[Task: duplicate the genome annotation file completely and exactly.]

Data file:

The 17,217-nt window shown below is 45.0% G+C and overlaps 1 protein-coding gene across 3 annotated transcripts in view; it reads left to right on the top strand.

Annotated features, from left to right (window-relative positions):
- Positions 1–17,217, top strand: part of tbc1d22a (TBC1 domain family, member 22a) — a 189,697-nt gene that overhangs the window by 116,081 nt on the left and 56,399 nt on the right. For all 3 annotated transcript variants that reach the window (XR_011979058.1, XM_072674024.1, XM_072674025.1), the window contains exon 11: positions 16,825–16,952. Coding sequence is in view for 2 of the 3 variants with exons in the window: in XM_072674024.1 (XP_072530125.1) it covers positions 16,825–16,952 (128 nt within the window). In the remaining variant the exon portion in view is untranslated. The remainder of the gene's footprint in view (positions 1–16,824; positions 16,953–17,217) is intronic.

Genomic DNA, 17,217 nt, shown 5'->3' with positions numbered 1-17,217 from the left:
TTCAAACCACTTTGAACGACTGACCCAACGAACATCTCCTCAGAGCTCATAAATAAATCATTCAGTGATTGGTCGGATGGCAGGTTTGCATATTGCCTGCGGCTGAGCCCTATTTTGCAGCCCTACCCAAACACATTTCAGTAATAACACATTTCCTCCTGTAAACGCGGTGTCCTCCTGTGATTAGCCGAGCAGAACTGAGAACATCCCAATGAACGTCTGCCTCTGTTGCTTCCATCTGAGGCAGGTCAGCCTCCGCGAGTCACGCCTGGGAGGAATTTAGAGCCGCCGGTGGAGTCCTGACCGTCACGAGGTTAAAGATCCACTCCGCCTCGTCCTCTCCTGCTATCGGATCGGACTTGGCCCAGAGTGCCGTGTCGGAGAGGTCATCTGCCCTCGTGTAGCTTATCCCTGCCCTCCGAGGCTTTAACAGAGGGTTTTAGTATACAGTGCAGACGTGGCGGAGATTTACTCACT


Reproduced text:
The 17,217-nt window shown below is 45.0% G+C and overlaps 1 protein-coding gene across 3 annotated transcripts in view; it reads left to right on the top strand.

Annotated features, from left to right (window-relative positions):
- Positions 1–17,217, top strand: part of tbc1d22a (TBC1 domain family, member 22a) — a 189,697-nt gene that overhangs the window by 116,081 nt on the left and 56,399 nt on the right. For all 3 annotated transcript variants that reach the window (XR_011979058.1, XM_072674024.1, XM_072674025.1), the window contains exon 11: positions 16,825–16,952. Coding sequence is in view for 2 of the 3 variants with exons in the window: in XM_072674024.1 (XP_072530125.1) it covers positions 16,825–16,952 (128 nt within the window). In the remaining variant the exon portion in view is untranslated. The remainder of the gene's footprint in view (positions 1–16,824; positions 16,953–17,217) is intronic.

Genomic DNA, 17,217 nt, shown 5'->3' with positions numbered 1-17,217 from the left:
TTCAAACCACTTTGAACGACTGACCCAACGAACATCTCCTCAGAGCTCATAAATAAATCATTCAGTGATTGGTCGGATGGCAGGTTTGCATATTGCCTGCGGCTGAGCCCTATTTTGCAGCCCTACCCAAACACATTTCAGTAATAACACATTTCCTCCTGTAAACGCGGTGTCCTCCTGTGATTAGCCGAGCAGAACTGAGAACATCCCAATGAACGTCTGCCTCTGTTGCTTCCATCTGAGGCAGGTCAGCCTCCGCGAGTCACGCCTGGGAGGAATTTAGAGCCGCCGGTGGAGTCCTGACCGTCACGAGGTTAAAGATCCACTCCGCCTCGTCCTCTCCTGCTATCGGATCGGACTTGGCCCAGAGTGCCGTGTCGGAGAGGTCATCTGCCCTCGTGTAGCTTATCCCTGCCCTCCGAGGCTTTAACAGAGGGTTTTAGTATACAGTGCAGACGTGGCGGAGATTTACTCACT